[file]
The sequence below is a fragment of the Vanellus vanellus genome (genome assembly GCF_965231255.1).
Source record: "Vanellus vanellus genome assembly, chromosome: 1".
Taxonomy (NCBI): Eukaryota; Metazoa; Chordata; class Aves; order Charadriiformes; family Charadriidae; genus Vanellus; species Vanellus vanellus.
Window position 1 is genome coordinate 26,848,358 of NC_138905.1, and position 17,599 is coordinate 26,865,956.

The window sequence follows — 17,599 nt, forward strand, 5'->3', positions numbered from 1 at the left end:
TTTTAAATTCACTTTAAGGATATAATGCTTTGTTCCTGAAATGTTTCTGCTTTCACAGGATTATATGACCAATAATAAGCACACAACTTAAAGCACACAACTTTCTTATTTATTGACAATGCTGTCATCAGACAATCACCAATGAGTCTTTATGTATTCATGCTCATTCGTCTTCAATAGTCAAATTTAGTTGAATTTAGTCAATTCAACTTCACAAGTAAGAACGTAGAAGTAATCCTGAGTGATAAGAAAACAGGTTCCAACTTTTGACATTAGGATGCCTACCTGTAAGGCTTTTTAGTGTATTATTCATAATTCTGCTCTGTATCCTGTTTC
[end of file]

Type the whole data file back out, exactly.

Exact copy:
The sequence below is a fragment of the Vanellus vanellus genome (genome assembly GCF_965231255.1).
Source record: "Vanellus vanellus genome assembly, chromosome: 1".
Taxonomy (NCBI): Eukaryota; Metazoa; Chordata; class Aves; order Charadriiformes; family Charadriidae; genus Vanellus; species Vanellus vanellus.
Window position 1 is genome coordinate 26,848,358 of NC_138905.1, and position 17,599 is coordinate 26,865,956.

The window sequence follows — 17,599 nt, forward strand, 5'->3', positions numbered from 1 at the left end:
TTTTAAATTCACTTTAAGGATATAATGCTTTGTTCCTGAAATGTTTCTGCTTTCACAGGATTATATGACCAATAATAAGCACACAACTTAAAGCACACAACTTTCTTATTTATTGACAATGCTGTCATCAGACAATCACCAATGAGTCTTTATGTATTCATGCTCATTCGTCTTCAATAGTCAAATTTAGTTGAATTTAGTCAATTCAACTTCACAAGTAAGAACGTAGAAGTAATCCTGAGTGATAAGAAAACAGGTTCCAACTTTTGACATTAGGATGCCTACCTGTAAGGCTTTTTAGTGTATTATTCATAATTCTGCTCTGTATCCTGTTTC